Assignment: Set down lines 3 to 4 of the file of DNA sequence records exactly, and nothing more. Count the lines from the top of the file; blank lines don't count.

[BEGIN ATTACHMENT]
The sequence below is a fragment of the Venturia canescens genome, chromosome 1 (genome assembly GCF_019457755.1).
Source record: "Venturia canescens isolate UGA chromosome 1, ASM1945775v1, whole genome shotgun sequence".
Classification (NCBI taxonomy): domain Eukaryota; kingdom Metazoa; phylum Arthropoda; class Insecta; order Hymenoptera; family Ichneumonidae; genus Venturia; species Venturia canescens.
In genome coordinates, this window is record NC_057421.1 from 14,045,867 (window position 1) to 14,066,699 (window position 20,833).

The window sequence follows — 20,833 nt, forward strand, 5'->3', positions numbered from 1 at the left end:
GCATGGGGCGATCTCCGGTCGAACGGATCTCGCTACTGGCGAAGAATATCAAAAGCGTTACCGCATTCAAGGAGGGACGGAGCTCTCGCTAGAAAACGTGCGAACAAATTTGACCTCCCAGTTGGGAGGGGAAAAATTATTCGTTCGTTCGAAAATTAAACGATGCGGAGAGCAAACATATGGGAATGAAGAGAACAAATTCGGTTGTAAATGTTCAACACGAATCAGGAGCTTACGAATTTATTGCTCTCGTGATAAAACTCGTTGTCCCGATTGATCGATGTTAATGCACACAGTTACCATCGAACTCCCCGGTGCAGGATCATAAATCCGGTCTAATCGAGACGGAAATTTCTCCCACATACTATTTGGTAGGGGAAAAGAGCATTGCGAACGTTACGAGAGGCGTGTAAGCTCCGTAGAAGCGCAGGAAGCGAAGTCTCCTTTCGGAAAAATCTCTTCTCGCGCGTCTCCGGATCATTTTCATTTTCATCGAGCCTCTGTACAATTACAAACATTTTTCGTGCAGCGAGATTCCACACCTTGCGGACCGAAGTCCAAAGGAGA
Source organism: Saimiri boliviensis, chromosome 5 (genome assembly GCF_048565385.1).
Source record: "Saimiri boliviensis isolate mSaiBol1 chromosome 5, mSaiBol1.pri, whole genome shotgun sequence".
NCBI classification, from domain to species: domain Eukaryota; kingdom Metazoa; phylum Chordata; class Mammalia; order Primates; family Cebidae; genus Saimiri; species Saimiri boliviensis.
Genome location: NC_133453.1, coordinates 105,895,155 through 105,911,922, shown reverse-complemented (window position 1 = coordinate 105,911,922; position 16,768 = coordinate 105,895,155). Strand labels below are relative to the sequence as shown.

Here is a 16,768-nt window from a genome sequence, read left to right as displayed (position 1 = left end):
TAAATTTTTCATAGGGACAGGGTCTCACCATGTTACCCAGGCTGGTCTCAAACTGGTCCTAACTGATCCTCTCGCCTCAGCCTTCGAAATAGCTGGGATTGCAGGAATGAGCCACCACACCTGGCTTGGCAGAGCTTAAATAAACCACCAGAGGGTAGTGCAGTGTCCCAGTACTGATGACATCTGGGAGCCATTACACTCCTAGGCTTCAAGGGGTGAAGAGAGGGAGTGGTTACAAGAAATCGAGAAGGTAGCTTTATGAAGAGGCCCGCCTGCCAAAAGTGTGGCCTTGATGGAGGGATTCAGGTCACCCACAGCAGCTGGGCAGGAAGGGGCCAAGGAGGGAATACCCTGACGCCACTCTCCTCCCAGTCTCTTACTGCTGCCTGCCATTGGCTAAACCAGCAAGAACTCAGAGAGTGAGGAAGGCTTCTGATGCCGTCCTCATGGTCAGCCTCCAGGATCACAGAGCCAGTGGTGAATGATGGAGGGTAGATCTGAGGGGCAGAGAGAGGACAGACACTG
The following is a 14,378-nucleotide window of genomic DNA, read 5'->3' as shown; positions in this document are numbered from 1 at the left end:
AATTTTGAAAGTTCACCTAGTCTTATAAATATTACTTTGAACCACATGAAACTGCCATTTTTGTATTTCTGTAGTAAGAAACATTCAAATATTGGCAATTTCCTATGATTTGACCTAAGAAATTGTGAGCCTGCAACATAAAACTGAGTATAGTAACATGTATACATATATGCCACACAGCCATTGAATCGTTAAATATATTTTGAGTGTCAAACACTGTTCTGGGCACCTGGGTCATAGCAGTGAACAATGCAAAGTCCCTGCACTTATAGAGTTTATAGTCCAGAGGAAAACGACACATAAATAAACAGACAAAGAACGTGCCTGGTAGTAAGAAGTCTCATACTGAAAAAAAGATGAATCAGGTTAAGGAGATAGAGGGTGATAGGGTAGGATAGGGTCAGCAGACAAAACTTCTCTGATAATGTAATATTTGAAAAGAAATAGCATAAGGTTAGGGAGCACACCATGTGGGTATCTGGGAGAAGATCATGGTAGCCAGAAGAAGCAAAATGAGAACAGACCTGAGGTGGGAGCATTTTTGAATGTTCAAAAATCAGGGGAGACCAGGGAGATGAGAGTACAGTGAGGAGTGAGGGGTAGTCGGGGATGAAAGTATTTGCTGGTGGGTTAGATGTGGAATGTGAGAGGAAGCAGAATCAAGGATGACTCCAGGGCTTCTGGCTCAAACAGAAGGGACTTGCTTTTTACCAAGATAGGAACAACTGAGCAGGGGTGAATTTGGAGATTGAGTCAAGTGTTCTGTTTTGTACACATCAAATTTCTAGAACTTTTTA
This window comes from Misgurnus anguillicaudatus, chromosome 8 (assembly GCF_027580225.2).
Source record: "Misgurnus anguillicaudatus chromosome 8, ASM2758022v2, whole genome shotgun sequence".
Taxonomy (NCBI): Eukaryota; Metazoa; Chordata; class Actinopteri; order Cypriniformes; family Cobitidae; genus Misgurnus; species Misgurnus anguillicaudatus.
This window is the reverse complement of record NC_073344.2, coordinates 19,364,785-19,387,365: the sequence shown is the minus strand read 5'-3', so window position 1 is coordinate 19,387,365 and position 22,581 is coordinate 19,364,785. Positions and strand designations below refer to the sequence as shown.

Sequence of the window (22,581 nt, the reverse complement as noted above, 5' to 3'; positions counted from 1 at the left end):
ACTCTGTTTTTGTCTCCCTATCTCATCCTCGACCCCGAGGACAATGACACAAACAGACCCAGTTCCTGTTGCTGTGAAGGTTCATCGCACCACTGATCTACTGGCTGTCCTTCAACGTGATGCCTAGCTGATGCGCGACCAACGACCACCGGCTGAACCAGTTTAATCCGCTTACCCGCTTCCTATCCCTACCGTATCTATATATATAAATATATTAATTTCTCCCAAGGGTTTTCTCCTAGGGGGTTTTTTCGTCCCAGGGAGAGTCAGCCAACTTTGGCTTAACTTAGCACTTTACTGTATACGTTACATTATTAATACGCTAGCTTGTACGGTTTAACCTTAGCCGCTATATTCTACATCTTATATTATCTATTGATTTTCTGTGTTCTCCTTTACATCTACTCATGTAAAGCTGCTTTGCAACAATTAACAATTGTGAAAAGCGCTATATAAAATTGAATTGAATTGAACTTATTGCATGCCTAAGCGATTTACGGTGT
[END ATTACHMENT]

Classification (NCBI taxonomy): domain Eukaryota; kingdom Metazoa; phylum Arthropoda; class Insecta; order Hymenoptera; family Ichneumonidae; genus Venturia; species Venturia canescens.
In genome coordinates, this window is record NC_057421.1 from 14,045,867 (window position 1) to 14,066,699 (window position 20,833).